FROM: CENTERS FOR DISEASE CONTROL AND PREVENTION
Microneedle Patch for Measles Vaccination Could Be a Game Changer
Promises to Increase Reach of Immunization Coverage Globally
A new microneedle patch being developed by the Georgia Institute of Technology and the Centers for Disease Control and Prevention (CDC) could make it easier to vaccinate people against measles and other vaccine-preventable diseases.
The microneedle patch is designed to be administered by minimally trained workers and to simplify storage, distribution, and disposal compared with conventional vaccines.
The microneedle patch under development measures about a square centimeter and is administered with the press of a thumb. The underside of the patch is lined with 100 solid, conical microneedles made of polymer, sugar, and vaccine that are a fraction of a millimeter long. When the patch is applied, the microneedles press into the upper layers of the skin; they dissolve within a few minutes, releasing the vaccine. The patch can then be discarded.
“Each day, 400 children are killed by measles complications worldwide. With no needles, syringes, sterile water or sharps disposals needed, the microneedle patch offers great hope of a new tool to reach the world’s children faster, even in the most remote areas,” said James Goodson, Ph.D., epidemiologist from the CDC’s Global Immunization Division. “This advancement would be a major boost in our efforts to eliminate this disease, with more vaccines administered and more lives saved at less cost.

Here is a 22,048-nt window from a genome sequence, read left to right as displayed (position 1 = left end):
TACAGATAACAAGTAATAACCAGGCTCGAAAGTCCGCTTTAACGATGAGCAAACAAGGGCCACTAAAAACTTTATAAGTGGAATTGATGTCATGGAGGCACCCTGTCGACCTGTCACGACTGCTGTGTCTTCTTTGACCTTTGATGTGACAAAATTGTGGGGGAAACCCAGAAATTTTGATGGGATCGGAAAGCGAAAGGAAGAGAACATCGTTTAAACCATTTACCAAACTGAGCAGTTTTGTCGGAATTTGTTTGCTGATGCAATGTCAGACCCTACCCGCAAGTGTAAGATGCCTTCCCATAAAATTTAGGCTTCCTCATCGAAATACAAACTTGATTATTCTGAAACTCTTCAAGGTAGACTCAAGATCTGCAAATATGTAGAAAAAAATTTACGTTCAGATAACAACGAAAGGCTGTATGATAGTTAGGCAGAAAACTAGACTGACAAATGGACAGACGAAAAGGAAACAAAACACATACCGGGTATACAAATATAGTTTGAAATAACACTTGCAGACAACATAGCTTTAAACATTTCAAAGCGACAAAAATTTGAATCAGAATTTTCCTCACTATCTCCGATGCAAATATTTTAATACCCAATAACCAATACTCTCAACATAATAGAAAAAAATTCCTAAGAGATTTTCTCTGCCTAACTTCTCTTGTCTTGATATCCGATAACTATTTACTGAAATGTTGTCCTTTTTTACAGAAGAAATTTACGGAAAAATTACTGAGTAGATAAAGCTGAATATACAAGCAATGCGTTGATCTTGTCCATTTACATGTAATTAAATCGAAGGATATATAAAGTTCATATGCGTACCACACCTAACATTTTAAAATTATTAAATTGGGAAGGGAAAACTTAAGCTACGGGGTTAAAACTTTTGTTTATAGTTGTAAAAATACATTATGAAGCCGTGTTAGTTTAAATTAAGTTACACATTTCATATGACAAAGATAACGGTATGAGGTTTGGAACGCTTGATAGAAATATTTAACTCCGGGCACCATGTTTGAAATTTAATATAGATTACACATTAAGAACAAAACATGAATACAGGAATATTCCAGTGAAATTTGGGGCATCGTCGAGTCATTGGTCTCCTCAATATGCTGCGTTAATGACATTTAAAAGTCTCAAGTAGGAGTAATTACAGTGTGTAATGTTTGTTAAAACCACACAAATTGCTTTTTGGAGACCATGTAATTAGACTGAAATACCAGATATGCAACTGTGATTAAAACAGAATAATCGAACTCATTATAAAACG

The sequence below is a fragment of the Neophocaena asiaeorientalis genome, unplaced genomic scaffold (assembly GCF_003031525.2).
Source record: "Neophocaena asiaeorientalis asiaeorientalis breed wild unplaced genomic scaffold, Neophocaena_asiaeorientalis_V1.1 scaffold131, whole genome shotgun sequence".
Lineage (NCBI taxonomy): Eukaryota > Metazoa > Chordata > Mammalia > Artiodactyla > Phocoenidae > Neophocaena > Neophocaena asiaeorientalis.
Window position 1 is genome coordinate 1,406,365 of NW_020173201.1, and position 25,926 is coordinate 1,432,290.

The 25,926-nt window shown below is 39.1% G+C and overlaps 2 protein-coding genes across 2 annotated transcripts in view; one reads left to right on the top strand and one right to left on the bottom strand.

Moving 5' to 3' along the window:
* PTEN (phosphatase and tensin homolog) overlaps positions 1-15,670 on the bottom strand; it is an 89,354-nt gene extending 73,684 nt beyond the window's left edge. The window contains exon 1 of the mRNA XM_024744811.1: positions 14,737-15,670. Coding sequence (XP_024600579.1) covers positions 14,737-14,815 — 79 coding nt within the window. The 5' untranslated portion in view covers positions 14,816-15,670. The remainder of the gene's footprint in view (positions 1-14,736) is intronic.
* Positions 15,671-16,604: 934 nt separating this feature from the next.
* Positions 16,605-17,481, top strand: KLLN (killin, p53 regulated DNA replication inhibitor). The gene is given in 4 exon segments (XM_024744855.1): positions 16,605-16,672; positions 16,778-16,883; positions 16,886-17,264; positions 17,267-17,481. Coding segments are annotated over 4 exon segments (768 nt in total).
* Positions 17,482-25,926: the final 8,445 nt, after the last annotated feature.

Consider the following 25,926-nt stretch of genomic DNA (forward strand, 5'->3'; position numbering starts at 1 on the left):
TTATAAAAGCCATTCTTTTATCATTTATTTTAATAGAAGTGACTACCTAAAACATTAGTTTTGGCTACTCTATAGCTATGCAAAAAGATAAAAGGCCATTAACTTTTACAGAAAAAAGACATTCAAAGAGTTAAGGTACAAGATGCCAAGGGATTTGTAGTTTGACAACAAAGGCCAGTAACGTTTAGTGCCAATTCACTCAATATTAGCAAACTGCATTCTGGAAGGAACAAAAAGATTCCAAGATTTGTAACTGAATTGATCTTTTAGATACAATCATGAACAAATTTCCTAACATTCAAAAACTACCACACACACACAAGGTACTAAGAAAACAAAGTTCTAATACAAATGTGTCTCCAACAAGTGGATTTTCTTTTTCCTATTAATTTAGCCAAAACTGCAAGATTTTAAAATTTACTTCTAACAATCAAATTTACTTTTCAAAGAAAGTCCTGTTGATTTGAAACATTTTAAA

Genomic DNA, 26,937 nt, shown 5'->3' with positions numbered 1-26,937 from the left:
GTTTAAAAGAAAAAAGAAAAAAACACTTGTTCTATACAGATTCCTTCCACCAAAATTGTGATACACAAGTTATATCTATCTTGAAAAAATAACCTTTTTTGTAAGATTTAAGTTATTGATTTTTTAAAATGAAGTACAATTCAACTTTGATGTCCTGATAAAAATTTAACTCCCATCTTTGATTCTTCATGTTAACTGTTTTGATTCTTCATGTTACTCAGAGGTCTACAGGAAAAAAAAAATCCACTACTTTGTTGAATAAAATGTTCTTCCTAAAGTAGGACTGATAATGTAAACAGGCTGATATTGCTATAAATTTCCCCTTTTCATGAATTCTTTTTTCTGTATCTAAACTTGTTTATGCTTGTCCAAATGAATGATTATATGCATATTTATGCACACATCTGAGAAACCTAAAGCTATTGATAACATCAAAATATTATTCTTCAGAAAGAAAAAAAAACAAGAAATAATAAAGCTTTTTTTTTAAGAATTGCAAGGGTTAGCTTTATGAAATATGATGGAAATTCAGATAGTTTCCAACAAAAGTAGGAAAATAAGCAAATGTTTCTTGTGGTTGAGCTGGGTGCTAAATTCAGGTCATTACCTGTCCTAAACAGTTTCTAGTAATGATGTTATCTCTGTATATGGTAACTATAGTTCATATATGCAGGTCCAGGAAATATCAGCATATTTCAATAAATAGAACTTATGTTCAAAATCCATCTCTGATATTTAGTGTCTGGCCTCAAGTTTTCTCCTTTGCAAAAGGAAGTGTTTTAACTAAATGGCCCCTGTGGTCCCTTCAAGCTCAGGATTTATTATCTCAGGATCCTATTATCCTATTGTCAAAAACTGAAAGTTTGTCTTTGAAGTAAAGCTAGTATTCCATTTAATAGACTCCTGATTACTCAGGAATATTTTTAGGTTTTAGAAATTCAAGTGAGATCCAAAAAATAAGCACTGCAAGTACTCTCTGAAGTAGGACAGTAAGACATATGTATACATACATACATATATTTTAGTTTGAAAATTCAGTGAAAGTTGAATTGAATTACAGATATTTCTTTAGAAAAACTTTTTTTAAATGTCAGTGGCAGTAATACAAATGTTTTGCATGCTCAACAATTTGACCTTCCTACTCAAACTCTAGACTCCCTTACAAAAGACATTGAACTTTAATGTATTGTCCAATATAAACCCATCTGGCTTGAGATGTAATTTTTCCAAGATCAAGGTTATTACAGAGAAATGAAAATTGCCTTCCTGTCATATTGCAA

Getting the measles vaccine to remote areas is expected to be easier because the patch is more stable at varying temperatures than the currently available vaccines and takes up less space than the standard vaccine. Because microneedles dissolve in the skin, there is no disposal of needles, reducing the risk of accidental needlesticks. The measles patch is expected be manufactured at a cost comparable to the currently available needle and syringe vaccine.
Twenty million people are affected by measles each year. Unfortunately, global coverage with the measles vaccine has been stagnant for the last few years at around 85 percent, which is well below the coverage of up to 95 percent needed to interrupt transmission of the disease.
Because measles is vaccine-preventable and the measles virus survives only in human hosts, the world’s health officials are aiming for measles elimination. Having a simple patch administered by minimally trained vaccinators could help increase vaccination coverage and achieve the goal of measles elimination.